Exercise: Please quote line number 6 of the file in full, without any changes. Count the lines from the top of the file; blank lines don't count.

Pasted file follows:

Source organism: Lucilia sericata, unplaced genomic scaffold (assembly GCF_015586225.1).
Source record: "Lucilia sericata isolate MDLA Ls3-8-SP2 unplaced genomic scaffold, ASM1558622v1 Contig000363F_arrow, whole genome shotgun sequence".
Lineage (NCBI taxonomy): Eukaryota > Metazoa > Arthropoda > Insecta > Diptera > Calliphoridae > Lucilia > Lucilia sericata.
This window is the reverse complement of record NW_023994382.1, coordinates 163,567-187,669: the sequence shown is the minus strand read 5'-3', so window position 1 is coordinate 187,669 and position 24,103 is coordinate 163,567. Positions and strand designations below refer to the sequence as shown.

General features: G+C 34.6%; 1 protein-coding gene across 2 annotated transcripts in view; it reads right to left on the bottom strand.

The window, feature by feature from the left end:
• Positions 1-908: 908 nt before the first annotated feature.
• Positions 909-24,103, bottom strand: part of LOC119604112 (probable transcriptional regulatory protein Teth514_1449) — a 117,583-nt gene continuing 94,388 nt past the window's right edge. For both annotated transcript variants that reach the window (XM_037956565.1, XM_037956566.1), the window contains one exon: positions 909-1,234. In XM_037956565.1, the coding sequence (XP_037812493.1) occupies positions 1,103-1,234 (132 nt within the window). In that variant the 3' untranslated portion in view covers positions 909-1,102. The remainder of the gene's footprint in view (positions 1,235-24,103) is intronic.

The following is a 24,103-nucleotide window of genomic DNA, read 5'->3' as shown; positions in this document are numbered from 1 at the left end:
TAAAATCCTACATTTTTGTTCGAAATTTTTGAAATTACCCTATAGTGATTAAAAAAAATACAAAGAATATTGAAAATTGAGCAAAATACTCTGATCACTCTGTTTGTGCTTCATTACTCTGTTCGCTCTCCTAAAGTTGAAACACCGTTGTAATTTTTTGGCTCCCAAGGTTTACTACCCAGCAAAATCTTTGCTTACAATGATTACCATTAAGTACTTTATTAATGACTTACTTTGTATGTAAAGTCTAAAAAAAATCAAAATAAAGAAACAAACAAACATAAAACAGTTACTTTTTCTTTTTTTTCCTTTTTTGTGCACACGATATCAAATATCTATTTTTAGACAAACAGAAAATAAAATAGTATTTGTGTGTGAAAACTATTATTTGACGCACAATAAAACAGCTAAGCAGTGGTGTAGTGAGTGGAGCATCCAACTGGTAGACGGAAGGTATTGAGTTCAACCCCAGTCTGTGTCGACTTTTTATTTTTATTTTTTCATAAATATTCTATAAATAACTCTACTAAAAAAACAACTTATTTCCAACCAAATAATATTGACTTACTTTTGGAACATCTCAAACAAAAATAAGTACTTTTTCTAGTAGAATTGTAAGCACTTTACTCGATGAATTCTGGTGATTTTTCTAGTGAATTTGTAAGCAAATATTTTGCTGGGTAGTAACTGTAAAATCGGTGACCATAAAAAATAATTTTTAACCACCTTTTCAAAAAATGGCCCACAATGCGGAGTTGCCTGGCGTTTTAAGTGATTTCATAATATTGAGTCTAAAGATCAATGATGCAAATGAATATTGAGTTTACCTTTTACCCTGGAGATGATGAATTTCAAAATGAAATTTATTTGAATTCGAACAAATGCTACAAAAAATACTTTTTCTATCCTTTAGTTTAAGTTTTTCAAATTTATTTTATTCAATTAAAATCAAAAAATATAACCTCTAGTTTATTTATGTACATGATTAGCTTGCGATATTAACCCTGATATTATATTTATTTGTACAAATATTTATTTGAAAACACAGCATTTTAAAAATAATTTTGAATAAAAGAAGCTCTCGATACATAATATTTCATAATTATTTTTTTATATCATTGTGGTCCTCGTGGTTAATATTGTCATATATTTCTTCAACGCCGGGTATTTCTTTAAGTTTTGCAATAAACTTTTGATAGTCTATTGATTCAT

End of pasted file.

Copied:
The window, feature by feature from the left end: